I’m sure we have all heard how Zimbabwe is ahead of the curve and we are already a “cashless economy”. Of course, if you are on the ground you understand that we are literally cashless but the trend is showing no signs of slowing down. Mobile money transactions grew by 37.9% from Q1 to Q2 of 2018.
With cash proving harder to access with each passing
month day, electronic money has become unavoidable. The fact of the matter, however, is the growth in mobile money in Zimbabwe is a double-edged sword.
Consumers have access to more convenient and risk-free methods of payment through channels such as EcoCash, OneMoney and Telecash but the pitfalls are severe. One of the major benefits of electronic money is that it comes with less risk as you’re less likely to have your card or phone stolen. This is great but when you take a closer look at what consumers are being charged to transact you then quickly realise that it is not only robbers who can steal from you but in fact, the financial service providers themselves have become masters of exploiting consumers. If consumers had an option they would continue carrying cash and run the risk of being robbed rather than pay some of the charges that have come as a result of our cashlessness.
There were some other interesting statistics in the mobile money field;
OneMoney exponential growth
It seems OneMonet has been experiencing some serious growth as they now have 152 415 active subscribers. The number seems like a drop in the ocean but represents a 93% growth which is impressive whichever way you look at it. On the back of promotions such as the OneMoney Fees For Less promo and perhaps some of the challenges experienced by EcoCash over the past few months explain this rise in popularity. Econet and Telecel have 5.4 million and 79 703 mobile money subscribers respectively. In terms of market share, EcoCash is still the dominant player with a 95.1% share of the mobile money market.
Mobile money contributing more revenue than data
Mobile money now contributes 27.2% of revenues – which is actually more than the 20% contributed by data – made by Zim’s network operators. Considering the excessive charges that users have to pay to actually transact electronically in this country this comes as no surprise and I fully expect this trend to continue.
Because of the nature of internet usage in this country -most people are just purchasing bundles for WhatsApp and social media services- network operators are hardly making what you would expect them to be making from data. Despite voice traffic plummeting over the last few years and whatsapp and other social media channels overtaking the medium, voice traffic still amount to 47% of the revenues made by mobile operators.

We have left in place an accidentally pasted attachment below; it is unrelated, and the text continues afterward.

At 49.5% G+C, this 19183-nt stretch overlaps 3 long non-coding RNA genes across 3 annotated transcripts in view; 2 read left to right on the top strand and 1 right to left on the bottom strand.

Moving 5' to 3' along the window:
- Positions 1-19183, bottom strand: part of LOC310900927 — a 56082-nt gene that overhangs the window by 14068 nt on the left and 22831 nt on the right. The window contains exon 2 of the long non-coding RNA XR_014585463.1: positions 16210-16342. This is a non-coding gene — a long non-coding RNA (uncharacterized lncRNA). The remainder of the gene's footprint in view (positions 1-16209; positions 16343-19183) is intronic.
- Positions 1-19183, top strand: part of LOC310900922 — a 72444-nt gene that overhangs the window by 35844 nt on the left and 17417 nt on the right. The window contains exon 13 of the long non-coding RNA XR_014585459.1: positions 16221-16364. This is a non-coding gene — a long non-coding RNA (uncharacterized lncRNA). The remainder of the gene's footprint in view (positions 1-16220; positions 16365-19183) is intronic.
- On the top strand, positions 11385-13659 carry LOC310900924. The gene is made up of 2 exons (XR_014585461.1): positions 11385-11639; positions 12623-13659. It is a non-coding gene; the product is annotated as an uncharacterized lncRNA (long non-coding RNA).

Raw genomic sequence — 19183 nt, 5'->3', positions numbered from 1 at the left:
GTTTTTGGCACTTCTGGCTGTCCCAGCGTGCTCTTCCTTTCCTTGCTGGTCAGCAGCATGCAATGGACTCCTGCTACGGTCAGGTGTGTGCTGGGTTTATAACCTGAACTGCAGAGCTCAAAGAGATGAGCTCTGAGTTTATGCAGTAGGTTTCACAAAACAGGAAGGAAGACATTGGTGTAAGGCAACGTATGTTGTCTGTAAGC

To hell with inter-operability?
Former Minister of ICT, Hon Supa Mandiwanzira was very vocal about mobile money operators ensuring that they can send money directly to each other but it seems nothing is being done on that front. The value of cross-network mobile money transfers have actually fallen by 44.3% to $120 247. This makes sense when you consider the inconvenience of having to physically go and cash out. Convenience is king and where there is no convenience there is no activity.
For the third quarter, I firmly expect that there will be an increase in the number of mobile money transactions as the cash shortages started to rear their head in full force around this time. Remember a few weeks before elections, banks started magically giving out USDs and cash in abundance – what looks like an ill-advised move in retrospect. I think this will have had some effect and slowed down the mobile money transactions, but after elections the reality hit and I expect the growth of mobile money to continue. In most countries, this is usually welcome and positive news. In Zimbabwe, however, it will most likely reflect ever increasing hardships…
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